It's possible that some of the people who survived were either exposed to a weak strain of the virus or to something that was similar enough to the virus that their immune systems didn't hyper-react. It's also possible that their immune systems weren't or didn't hyper react.



posted on Sep, 17 2014 @ 03:08 PM
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originally posted by: chiefsmom
But Nancy Writebol is 59, that's not real young.


She also had an experimental treatment, and once she was flown home, excellent supportive care. Either one of those could have made a huge difference.



posted on Sep, 17 2014 @ 03:25 PM
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originally posted by: chiefsmom
But Nancy Writebol is 59, that's not real young.

She's the exception. Not because of her age, but because she used ZMapp.



posted on Sep, 17 2014 @ 03:30 PM
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a reply to: ketsuko
But didn't Kent Brantley also?

I'm just questioning the age thing in the OP. I tend to think it is more the care, and in some cases like the people from the use of the experimental meds that help people survive, not the age.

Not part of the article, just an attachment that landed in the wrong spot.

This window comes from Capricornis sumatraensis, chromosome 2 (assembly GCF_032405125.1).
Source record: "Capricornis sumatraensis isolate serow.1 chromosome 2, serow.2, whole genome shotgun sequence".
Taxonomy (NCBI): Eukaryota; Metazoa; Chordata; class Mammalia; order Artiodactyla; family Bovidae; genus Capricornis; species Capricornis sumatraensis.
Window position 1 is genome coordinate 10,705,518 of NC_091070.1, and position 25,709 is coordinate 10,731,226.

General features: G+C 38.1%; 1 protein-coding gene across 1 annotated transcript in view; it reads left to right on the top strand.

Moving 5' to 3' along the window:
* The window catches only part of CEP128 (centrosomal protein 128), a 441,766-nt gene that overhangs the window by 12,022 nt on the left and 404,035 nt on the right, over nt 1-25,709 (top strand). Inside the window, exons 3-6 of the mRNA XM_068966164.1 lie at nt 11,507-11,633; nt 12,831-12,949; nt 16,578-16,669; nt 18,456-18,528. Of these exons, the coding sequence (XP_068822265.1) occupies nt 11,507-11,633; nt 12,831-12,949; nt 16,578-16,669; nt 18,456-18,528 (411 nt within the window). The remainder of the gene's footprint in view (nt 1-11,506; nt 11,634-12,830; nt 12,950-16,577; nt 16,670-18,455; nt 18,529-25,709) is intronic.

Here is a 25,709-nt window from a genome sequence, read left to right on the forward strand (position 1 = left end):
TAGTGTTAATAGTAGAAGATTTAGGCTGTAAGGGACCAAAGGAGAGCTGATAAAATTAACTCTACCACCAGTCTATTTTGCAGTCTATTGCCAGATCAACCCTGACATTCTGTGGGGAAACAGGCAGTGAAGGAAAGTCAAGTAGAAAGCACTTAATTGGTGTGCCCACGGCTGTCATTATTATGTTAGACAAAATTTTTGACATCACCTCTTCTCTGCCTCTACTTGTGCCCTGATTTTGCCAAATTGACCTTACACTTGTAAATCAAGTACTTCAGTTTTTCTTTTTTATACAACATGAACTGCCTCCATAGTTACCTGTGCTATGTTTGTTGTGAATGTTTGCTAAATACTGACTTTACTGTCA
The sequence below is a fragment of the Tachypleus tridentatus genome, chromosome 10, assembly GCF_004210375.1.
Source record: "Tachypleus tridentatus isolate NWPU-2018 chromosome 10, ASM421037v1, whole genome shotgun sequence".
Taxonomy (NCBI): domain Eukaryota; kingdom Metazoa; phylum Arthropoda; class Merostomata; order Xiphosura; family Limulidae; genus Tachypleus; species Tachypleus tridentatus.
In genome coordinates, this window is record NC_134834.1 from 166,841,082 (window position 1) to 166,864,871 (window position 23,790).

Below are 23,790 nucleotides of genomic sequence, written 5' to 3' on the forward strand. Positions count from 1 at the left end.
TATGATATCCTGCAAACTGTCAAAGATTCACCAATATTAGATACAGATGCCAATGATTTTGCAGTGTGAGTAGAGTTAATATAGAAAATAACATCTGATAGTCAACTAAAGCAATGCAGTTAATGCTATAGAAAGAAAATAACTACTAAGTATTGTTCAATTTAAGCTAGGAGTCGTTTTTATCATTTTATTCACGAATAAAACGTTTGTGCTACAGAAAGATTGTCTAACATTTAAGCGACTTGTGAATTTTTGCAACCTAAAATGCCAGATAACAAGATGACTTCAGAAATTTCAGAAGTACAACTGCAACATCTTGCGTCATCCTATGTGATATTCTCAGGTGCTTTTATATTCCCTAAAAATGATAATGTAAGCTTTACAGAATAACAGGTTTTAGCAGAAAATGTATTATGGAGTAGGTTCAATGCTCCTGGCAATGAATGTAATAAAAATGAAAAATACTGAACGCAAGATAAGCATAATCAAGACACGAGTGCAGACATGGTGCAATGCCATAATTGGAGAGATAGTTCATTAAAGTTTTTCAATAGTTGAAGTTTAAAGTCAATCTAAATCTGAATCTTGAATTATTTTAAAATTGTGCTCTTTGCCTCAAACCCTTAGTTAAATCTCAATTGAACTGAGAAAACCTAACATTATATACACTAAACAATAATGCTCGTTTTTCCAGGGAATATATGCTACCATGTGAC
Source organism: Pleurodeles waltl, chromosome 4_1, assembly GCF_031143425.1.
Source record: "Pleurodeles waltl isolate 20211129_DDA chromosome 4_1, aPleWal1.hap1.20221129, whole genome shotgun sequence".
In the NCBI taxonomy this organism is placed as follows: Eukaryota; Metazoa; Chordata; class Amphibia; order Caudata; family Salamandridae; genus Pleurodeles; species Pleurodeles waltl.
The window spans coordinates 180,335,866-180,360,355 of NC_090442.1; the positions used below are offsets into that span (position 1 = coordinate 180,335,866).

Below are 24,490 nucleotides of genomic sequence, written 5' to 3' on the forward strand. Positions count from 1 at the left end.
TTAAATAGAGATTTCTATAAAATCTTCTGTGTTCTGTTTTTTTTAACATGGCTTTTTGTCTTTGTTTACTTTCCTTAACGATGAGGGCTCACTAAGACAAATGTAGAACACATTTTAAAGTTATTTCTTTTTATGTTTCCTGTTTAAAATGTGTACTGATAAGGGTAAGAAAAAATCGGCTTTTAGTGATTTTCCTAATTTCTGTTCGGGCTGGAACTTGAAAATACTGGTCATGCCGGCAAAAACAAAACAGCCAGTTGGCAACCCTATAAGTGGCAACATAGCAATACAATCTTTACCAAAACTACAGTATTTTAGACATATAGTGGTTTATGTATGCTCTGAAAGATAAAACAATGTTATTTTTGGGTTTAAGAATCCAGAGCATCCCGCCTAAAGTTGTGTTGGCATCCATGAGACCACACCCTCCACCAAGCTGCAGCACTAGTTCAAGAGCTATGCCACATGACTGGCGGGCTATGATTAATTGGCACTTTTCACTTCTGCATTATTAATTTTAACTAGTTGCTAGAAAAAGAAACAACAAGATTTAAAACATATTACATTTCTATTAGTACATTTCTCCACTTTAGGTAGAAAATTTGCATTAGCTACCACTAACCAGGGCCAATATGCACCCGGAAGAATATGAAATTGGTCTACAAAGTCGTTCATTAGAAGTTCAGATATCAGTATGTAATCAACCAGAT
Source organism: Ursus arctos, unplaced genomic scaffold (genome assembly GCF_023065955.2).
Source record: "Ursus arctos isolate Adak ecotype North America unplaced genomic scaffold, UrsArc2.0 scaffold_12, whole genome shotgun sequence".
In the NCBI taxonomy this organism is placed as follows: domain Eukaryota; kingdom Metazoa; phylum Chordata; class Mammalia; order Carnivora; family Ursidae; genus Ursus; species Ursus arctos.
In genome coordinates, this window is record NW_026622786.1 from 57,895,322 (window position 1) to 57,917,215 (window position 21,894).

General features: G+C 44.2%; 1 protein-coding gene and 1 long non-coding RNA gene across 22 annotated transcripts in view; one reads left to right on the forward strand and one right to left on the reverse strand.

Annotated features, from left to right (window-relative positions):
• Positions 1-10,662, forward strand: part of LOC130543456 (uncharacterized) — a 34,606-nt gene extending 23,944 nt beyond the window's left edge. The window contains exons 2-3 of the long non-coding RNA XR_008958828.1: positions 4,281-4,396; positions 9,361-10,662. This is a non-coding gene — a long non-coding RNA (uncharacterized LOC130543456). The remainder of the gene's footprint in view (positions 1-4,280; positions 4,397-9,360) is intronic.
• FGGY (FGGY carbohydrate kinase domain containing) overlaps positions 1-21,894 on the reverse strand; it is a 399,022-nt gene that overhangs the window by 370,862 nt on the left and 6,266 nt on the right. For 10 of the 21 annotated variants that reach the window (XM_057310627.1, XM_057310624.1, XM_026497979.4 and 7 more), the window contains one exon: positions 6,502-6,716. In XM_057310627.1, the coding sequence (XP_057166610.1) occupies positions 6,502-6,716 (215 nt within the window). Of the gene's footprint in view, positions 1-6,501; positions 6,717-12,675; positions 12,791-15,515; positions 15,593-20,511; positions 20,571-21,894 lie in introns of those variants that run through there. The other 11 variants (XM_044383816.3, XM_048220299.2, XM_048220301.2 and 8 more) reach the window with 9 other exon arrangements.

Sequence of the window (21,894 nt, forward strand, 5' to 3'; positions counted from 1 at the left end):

Isn't half the problem with the spread over there the fact that so many of the people, native to the area, are superstitious, and not trusting the methods, including the quarantines in the first place? So they just take off, or, as I believe I read, remove the deceased loved ones?

edit on 17-9-2014 by chiefsmom because: clarify



posted on Sep, 17 2014 @ 03:56 PM
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originally posted by: ketsuko
It is highly unlikely to impossible that any disease will kill everyone. There will always be survivors. Even if something is engineered, there will be survivors.


Well except rabies, I don't think anyone has survived rabies without medical treatment.

Last time I was at uni untreated fatality stood at 100%.



posted on Sep, 17 2014 @ 03:58 PM
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originally posted by: chiefsmom
a reply to: ketsuko
But didn't Kent Brantley also?